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News article created on 7 July 2015

A community archaeology project

During April 2015, with support from the Heritage Lottery Fund, the Canal & River Trust and Nexus Archaeology ran a community archaeology project at Maesbury Marsh near Oswestry. The work provided a means of promoting the wider Montgomery Canal restoration and offered local people the chance to find and understand more about the village and its connections with the canal.

During April 2015, with support from the Heritage Lottery Fund, the Canal & River Trust and Nexus Archaeology ran a community archaeology project at Maesbury Marsh near Oswestry. The work provided a means of promoting the wider Montgomery Canal restoration and offered local people the chance to find and understand more about the village and its connections with the canal.

The Montgomery Canal provided a key route for the movement of materials from the 1700s through to the 1900s. It originally ran for 56km from the Llangollen Canal at Frankton Junction to Newtown (Y Drenewydd) and was built to transport heavy materials for local landowners and farmers in the River Severn Valley. It later also provided transport and power to industries, such as water mills, woollen mills and brick factories. After the construction of the railways in the mid-19th century, the canal declined in importance and it finally closed in 1944. 

Prehistoric activity

Maesbury Marsh was known to be the site of a canal wharf, several warehouse buildings, an 18th century smelting site with six furnaces and a 19th century bone manure works. In addition to this the area held potential for pre-canal archaeology, such as 18th century land reclamation and water meadow systems and prehistoric activity and artefacts.

Over six days, volunteers with little or no archaeological experience excavated three trenches with guidance and support from archaeologists at Nexus Heritage. Around 14 volunteers took part in the excavations each day including local people, students from Oswestry & North Walford College and Derwen College and a student from Leicester University.

Two trenches were sited on the north side of the canal to look at the industry associated with the canal and the wharf, and the third trench was placed on the south side to explore the landscape before the construction of the canal.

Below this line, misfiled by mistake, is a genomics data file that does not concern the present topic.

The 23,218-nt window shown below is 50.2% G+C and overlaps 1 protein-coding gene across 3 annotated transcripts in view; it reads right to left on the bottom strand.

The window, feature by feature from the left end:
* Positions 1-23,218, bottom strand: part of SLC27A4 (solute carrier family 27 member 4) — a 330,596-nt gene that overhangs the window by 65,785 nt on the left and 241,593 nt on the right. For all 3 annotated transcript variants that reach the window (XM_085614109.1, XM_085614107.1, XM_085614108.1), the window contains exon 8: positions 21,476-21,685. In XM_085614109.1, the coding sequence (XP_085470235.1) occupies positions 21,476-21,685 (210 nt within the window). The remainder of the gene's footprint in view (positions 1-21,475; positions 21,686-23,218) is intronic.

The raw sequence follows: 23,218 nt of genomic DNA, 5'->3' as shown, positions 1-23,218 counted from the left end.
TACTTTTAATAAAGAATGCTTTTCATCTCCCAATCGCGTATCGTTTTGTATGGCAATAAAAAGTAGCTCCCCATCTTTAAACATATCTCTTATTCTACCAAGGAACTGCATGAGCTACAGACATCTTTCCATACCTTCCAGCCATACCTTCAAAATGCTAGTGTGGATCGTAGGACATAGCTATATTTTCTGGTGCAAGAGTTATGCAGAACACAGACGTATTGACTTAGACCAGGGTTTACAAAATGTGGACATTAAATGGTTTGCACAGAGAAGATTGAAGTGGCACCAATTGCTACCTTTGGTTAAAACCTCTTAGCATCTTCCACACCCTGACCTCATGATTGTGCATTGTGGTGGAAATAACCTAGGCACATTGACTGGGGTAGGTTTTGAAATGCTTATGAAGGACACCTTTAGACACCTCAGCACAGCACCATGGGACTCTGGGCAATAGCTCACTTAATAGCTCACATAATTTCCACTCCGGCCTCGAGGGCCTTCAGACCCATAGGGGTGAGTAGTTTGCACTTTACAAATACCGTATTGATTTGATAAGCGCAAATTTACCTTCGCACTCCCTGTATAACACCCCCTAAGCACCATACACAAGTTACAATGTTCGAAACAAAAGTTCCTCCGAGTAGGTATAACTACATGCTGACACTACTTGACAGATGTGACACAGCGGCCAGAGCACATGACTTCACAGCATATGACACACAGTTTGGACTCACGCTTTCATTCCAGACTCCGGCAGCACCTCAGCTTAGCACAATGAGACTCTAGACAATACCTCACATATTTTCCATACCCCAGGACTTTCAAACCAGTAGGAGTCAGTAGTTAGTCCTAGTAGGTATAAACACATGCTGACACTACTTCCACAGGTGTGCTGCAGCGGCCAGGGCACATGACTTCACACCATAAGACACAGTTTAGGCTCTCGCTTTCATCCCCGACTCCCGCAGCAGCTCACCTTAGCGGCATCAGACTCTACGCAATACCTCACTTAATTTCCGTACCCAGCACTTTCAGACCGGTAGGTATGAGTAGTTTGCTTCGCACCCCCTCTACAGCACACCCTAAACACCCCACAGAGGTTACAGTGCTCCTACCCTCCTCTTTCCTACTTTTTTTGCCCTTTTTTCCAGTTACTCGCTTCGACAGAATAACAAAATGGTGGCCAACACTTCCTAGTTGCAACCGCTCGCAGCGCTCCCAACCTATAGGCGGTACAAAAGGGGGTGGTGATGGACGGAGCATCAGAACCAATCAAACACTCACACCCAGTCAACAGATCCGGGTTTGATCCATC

What we found

In beautiful weather and with a determined and enthusiastic spirit the participants found and recorded a former enclosed road linked to the wharf with an adjacent kiln. To the north of the wharf a building dating to the early 19th century was discovered with an undulating stone floor, thought by the excavators to have been installed to be prevent damp and to keep the livestock hooves agile during the winter. On the south side the canal a number of late 18th century earthen ridges associated with water meadows were exposed. These were created during the parliamentary enclosure acts which reclaimed and enclosed waste and marsh land around the country. The ridges were constructed of brick ash and chalk to provide structure, good draining and alkaline to the soil. Below one of the ridges was an earlier ditch and circular pit with several worked flint artefacts laid on top.  Although these were not excavated they could be of prehistoric origin.

The project was a great success. We held an open day and we had around 85 visitors over four hours and attracted some great publicity for the Montgomery Canal restoration including local radio interviews and newspaper articles. The event brought local people together to discover, understand, respect and preserve historic elements of the canal and associated historic assets that have previously received little archaeological attention. 

As the restoration of the Montgomery Canal progresses it is hoped that there will be opportunities for more community archaeology projects so the understanding and appreciation of the canal and its heritage can continue.

Nexus Archaeology & Kate Lynch, Heritage Advisor North Wales & Borders

About this blog

Heritage team

The work carried out by the heritage team is extremely varied, covering all sorts of structures and a wide variety of projects. Not one week is the same and we keep learning all the time, meeting some fascinating people and visiting stunning places along the way. We are hoping that through our blogs we can share some of our passion for the amazing industrial heritage of the inland waterways.

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